This image, modified from John Speed’s map of Yorkshire, England shows the walled city of York — the site of the brilliant annual spectacle known to its medieval performers and spectators as the “Corpus Christi Play.”
- Cultural Context: Staging, Context & History [ Synopses | Bibliography ]
- Medieval Theater Glossary
- York Pageant Simulation
This website is intended to provide a gentle introduction to the York Corpus Christi Play, so that readers may better understand the significance of the computer simulation I conducted. This is also the document I would have liked to have read, before I began my own study of the York plays as a graduate student.
On this Site: PSim (Pageant Simulator) 2.1 for Java, a teaching aid and research tool, is computer software that models the motion of pageant wagons during a simulation of medieval England’s York Corpus Christi Pageant. Dots representing individual wagon-mounted plays move from station to station on a color map of the city, while the computer displays elapsed time. PSim comes with several default data sets that illustrate elements of different production theories, as developed by some of the modern scholars who have tried to reconstruct the medieval performance. The program was originally written for Windows 3.x, but a Java (web) version of PSim is now available — although it may load very slowly on some systems. I suggest that you first visit the PSim screen shots, which cover in detail what PSim does.The program can be used to demonstrate, for instance, the effect of varying the number of performance stations, or the cumulative effect of backups and gapsduring the performance. A more ambitious PSim user (Windows 3.x version only, at present) can create custom configurations, by specifying such data as which plays participate in the cycle, the performance length of each individual play, the location of stations, and the travel times between them.
Java Simulation of the Motion of Pageant Wagons in the York Corpus Christi Play
Push a button and watch dots representing individual play-wagons as they move across a map representing the medieval city of York, England. Labels indicate which play is performing at what time. (See: About the PSim program.)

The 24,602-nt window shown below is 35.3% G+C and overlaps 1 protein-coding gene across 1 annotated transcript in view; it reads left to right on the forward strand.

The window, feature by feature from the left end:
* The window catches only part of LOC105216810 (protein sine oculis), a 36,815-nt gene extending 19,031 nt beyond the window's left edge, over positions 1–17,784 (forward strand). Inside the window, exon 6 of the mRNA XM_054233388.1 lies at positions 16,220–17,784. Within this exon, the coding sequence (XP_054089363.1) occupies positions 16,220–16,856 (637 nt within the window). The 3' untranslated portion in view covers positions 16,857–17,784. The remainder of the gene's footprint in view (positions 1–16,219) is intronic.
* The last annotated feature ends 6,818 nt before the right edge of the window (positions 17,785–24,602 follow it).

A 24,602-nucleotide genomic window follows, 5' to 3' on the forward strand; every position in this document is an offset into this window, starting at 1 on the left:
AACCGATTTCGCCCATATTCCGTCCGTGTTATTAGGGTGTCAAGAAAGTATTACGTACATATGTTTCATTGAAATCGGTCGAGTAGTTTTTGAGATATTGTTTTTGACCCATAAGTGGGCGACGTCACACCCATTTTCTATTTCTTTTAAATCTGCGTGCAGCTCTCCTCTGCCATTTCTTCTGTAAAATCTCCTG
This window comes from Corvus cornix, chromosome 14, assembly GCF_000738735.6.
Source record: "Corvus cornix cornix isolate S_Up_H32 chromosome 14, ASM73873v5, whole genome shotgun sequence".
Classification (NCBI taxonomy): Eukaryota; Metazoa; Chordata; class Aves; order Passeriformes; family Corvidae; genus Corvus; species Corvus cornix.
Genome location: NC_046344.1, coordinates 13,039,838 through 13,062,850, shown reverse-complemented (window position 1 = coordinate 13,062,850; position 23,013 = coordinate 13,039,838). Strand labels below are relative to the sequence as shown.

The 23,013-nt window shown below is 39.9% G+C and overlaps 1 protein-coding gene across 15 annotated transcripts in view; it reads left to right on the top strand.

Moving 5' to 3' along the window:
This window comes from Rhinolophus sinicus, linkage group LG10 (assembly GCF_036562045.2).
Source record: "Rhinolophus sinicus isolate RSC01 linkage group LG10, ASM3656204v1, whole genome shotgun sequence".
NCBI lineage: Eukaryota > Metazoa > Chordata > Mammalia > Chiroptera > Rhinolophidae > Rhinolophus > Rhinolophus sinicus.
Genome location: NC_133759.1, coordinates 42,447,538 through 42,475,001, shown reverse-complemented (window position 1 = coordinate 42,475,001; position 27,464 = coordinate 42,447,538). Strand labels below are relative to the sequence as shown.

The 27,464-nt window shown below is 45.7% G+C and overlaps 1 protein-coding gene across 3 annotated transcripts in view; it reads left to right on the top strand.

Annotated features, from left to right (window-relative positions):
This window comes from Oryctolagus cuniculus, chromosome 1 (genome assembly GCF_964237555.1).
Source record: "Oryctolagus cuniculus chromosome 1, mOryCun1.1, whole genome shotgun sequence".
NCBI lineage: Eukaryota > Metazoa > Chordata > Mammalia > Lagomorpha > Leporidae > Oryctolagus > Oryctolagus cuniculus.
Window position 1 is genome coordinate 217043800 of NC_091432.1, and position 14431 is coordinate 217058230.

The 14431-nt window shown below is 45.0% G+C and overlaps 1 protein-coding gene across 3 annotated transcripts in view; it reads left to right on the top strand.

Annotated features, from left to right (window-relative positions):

Staging, Context and History of the York Corpus Christi Play
The Corpus Christi Play was an annual outdoor event, involving hundreds of actors; it was already a long-established tradition by the end of the 14th century, and continued until suppressed by the Protestant Reformation in the late 16th century.
A Christ Taken Prisoner
The actor playing Judas in a sixteenth-century play is bribed to push “Jesus” off the stage and into the arms of angry debtors. This historical anecdote perfectly illustrates the fuzzy borders between the religious, public, and theatrical spheres in medieval Europe.
Corpus Christi Processions
A Franciscan Brother’s website devoted to the modern practice of the religious display that was the occasion for the creation of the York plays.
“Judas” Dies During Passion Play
Rome: A 23-year-old Italian man died during an Easter re-enactment of Christ’s passion, probably because the noose he was wearing in the role of Judas Iscariot was too tight, police said Sunday.
Oberammergau Passion Play tries to exorcize its anti-Semitic flavor
Oberammergau, Germany: Conceived as a talisman against the plague, corrupted by politics through the ages and conscripted by Adolf Hitler to vilify Jews, the controversial Passion Play staged once a decade by this Bavarian hamlet unveiled a radically reformed millennial performance yesterday exorcised of anti-Semitic intonations.
‘Jesus’ Struck by Lightning While Filming Mel Gibson’s ‘The Passion Of Christ’
“I’m about a hundred feet away from them when I glance over and see smoke coming out of [Jim] Caviezel’s ears.’ See also The Couch, editorializing on Gibson’s film: “That’s What You get…“
Medieval English Drama Books
- York Mystery Plays – A Selection in Modern Spelling
- Everyman and Medieval Miracle Plays
- Everyman and Other Miracle and Morality Plays
- Wakefield Mystery Plays
Original site published & archived by the electronic journal (Re)Soundings, June, 1997.
Special thanks are due to Alexandra F. Johnston and the staff at the Records of Early English Drama, for introducing the York plays to this student of 20th-century American literature and teacher of technical writing; and to Allen Forsyth, Ian Graham, John Bradley, and Rudy Ziegler of the University of Toronto Information Commons, for technical and moral support.